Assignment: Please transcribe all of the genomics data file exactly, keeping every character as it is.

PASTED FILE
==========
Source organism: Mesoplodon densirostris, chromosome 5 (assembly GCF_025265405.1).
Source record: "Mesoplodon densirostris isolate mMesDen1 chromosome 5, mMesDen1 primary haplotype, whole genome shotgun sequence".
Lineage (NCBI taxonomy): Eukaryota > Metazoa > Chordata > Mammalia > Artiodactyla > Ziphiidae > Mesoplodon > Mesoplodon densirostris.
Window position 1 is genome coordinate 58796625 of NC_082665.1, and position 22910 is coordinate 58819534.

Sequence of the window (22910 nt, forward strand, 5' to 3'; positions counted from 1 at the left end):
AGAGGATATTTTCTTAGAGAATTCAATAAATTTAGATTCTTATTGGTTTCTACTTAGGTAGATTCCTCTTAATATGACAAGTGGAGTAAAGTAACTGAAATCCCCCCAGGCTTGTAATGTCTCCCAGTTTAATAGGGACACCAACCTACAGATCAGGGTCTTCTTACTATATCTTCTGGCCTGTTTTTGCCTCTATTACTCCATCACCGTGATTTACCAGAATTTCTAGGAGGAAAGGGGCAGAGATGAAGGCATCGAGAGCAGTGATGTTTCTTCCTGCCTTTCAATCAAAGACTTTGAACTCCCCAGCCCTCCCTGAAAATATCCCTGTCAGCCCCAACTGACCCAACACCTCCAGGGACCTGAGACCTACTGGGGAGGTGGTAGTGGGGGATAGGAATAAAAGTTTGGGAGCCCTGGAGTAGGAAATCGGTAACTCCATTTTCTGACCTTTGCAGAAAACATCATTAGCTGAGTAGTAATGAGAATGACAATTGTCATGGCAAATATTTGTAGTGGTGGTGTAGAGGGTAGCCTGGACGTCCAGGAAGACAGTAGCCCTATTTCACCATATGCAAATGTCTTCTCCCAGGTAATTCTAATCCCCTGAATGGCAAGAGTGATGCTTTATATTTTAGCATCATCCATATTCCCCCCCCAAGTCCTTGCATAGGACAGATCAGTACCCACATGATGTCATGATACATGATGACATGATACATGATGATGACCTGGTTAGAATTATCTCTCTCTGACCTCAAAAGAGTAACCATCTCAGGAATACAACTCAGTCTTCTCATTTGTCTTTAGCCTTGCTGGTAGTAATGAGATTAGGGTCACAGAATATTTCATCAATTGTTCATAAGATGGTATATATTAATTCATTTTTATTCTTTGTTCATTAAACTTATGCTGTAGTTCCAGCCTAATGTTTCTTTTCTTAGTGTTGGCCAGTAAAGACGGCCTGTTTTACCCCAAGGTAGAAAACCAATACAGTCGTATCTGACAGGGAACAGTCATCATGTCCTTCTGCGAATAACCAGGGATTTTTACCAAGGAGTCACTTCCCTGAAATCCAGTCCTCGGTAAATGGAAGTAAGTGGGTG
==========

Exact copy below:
Source organism: Mesoplodon densirostris, chromosome 5 (assembly GCF_025265405.1).
Source record: "Mesoplodon densirostris isolate mMesDen1 chromosome 5, mMesDen1 primary haplotype, whole genome shotgun sequence".
Lineage (NCBI taxonomy): Eukaryota > Metazoa > Chordata > Mammalia > Artiodactyla > Ziphiidae > Mesoplodon > Mesoplodon densirostris.
Window position 1 is genome coordinate 58796625 of NC_082665.1, and position 22910 is coordinate 58819534.

Sequence of the window (22910 nt, forward strand, 5' to 3'; positions counted from 1 at the left end):
AGAGGATATTTTCTTAGAGAATTCAATAAATTTAGATTCTTATTGGTTTCTACTTAGGTAGATTCCTCTTAATATGACAAGTGGAGTAAAGTAACTGAAATCCCCCCAGGCTTGTAATGTCTCCCAGTTTAATAGGGACACCAACCTACAGATCAGGGTCTTCTTACTATATCTTCTGGCCTGTTTTTGCCTCTATTACTCCATCACCGTGATTTACCAGAATTTCTAGGAGGAAAGGGGCAGAGATGAAGGCATCGAGAGCAGTGATGTTTCTTCCTGCCTTTCAATCAAAGACTTTGAACTCCCCAGCCCTCCCTGAAAATATCCCTGTCAGCCCCAACTGACCCAACACCTCCAGGGACCTGAGACCTACTGGGGAGGTGGTAGTGGGGGATAGGAATAAAAGTTTGGGAGCCCTGGAGTAGGAAATCGGTAACTCCATTTTCTGACCTTTGCAGAAAACATCATTAGCTGAGTAGTAATGAGAATGACAATTGTCATGGCAAATATTTGTAGTGGTGGTGTAGAGGGTAGCCTGGACGTCCAGGAAGACAGTAGCCCTATTTCACCATATGCAAATGTCTTCTCCCAGGTAATTCTAATCCCCTGAATGGCAAGAGTGATGCTTTATATTTTAGCATCATCCATATTCCCCCCCCAAGTCCTTGCATAGGACAGATCAGTACCCACATGATGTCATGATACATGATGACATGATACATGATGATGACCTGGTTAGAATTATCTCTCTCTGACCTCAAAAGAGTAACCATCTCAGGAATACAACTCAGTCTTCTCATTTGTCTTTAGCCTTGCTGGTAGTAATGAGATTAGGGTCACAGAATATTTCATCAATTGTTCATAAGATGGTATATATTAATTCATTTTTATTCTTTGTTCATTAAACTTATGCTGTAGTTCCAGCCTAATGTTTCTTTTCTTAGTGTTGGCCAGTAAAGACGGCCTGTTTTACCCCAAGGTAGAAAACCAATACAGTCGTATCTGACAGGGAACAGTCATCATGTCCTTCTGCGAATAACCAGGGATTTTTACCAAGGAGTCACTTCCCTGAAATCCAGTCCTCGGTAAATGGAAGTAAGTGGGTG